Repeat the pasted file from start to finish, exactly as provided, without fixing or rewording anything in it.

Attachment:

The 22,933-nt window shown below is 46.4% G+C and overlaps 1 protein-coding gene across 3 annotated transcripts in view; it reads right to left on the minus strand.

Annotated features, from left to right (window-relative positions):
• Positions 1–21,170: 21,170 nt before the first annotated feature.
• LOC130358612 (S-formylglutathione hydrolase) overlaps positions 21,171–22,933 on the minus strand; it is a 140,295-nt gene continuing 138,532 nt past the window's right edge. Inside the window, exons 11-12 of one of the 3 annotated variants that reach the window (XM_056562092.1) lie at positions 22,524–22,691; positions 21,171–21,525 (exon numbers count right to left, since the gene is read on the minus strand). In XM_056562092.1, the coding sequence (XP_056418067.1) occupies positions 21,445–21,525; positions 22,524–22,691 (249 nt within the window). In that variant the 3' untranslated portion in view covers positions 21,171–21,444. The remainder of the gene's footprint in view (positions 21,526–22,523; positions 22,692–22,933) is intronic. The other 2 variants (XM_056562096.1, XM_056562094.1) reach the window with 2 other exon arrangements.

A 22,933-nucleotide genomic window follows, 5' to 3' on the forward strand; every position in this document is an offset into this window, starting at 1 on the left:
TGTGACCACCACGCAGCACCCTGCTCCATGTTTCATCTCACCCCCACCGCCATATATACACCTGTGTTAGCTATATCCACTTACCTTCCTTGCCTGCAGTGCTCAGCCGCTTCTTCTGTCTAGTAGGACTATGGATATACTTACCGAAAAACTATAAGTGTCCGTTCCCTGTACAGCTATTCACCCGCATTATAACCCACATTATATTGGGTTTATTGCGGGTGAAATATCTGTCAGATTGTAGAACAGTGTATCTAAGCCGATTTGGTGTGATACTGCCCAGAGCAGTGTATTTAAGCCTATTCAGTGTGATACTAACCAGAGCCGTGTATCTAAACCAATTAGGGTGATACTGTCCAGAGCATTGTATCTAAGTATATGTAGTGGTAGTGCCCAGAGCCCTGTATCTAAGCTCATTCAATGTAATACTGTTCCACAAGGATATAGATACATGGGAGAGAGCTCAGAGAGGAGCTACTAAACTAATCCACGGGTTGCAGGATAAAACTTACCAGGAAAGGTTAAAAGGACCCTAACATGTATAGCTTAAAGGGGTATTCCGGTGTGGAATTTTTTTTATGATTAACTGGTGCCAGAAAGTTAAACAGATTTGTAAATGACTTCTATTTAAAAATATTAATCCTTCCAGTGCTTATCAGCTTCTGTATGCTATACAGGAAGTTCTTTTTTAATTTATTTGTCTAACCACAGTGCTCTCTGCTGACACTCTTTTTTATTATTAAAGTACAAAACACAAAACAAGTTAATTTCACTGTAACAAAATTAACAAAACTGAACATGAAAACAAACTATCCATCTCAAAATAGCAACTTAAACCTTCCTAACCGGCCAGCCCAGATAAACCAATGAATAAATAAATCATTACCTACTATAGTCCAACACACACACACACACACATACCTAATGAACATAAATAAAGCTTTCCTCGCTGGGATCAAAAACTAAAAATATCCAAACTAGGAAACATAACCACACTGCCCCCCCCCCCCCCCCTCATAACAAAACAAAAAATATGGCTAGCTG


The 22,933-nt window shown below is 46.4% G+C and overlaps 1 protein-coding gene across 3 annotated transcripts in view; it reads right to left on the minus strand.

Annotated features, from left to right (window-relative positions):
• Positions 1–21,170: 21,170 nt before the first annotated feature.
• LOC130358612 (S-formylglutathione hydrolase) overlaps positions 21,171–22,933 on the minus strand; it is a 140,295-nt gene continuing 138,532 nt past the window's right edge. Inside the window, exons 11-12 of one of the 3 annotated variants that reach the window (XM_056562092.1) lie at positions 22,524–22,691; positions 21,171–21,525 (exon numbers count right to left, since the gene is read on the minus strand). In XM_056562092.1, the coding sequence (XP_056418067.1) occupies positions 21,445–21,525; positions 22,524–22,691 (249 nt within the window). In that variant the 3' untranslated portion in view covers positions 21,171–21,444. The remainder of the gene's footprint in view (positions 21,526–22,523; positions 22,692–22,933) is intronic. The other 2 variants (XM_056562096.1, XM_056562094.1) reach the window with 2 other exon arrangements.

A 22,933-nucleotide genomic window follows, 5' to 3' on the forward strand; every position in this document is an offset into this window, starting at 1 on the left:
TGTGACCACCACGCAGCACCCTGCTCCATGTTTCATCTCACCCCCACCGCCATATATACACCTGTGTTAGCTATATCCACTTACCTTCCTTGCCTGCAGTGCTCAGCCGCTTCTTCTGTCTAGTAGGACTATGGATATACTTACCGAAAAACTATAAGTGTCCGTTCCCTGTACAGCTATTCACCCGCATTATAACCCACATTATATTGGGTTTATTGCGGGTGAAATATCTGTCAGATTGTAGAACAGTGTATCTAAGCCGATTTGGTGTGATACTGCCCAGAGCAGTGTATTTAAGCCTATTCAGTGTGATACTAACCAGAGCCGTGTATCTAAACCAATTAGGGTGATACTGTCCAGAGCATTGTATCTAAGTATATGTAGTGGTAGTGCCCAGAGCCCTGTATCTAAGCTCATTCAATGTAATACTGTTCCACAAGGATATAGATACATGGGAGAGAGCTCAGAGAGGAGCTACTAAACTAATCCACGGGTTGCAGGATAAAACTTACCAGGAAAGGTTAAAAGGACCCTAACATGTATAGCTTAAAGGGGTATTCCGGTGTGGAATTTTTTTTATGATTAACTGGTGCCAGAAAGTTAAACAGATTTGTAAATGACTTCTATTTAAAAATATTAATCCTTCCAGTGCTTATCAGCTTCTGTATGCTATACAGGAAGTTCTTTTTTAATTTATTTGTCTAACCACAGTGCTCTCTGCTGACACTCTTTTTTATTATTAAAGTACAAAACACAAAACAAGTTAATTTCACTGTAACAAAATTAACAAAACTGAACATGAAAACAAACTATCCATCTCAAAATAGCAACTTAAACCTTCCTAACCGGCCAGCCCAGATAAACCAATGAATAAATAAATCATTACCTACTATAGTCCAACACACACACACACACACATACCTAATGAACATAAATAAAGCTTTCCTCGCTGGGATCAAAAACTAAAAATATCCAAACTAGGAAACATAACCACACTGCCCCCCCCCCCCCCCCTCATAACAAAACAAAAAATATGGCTAGCTG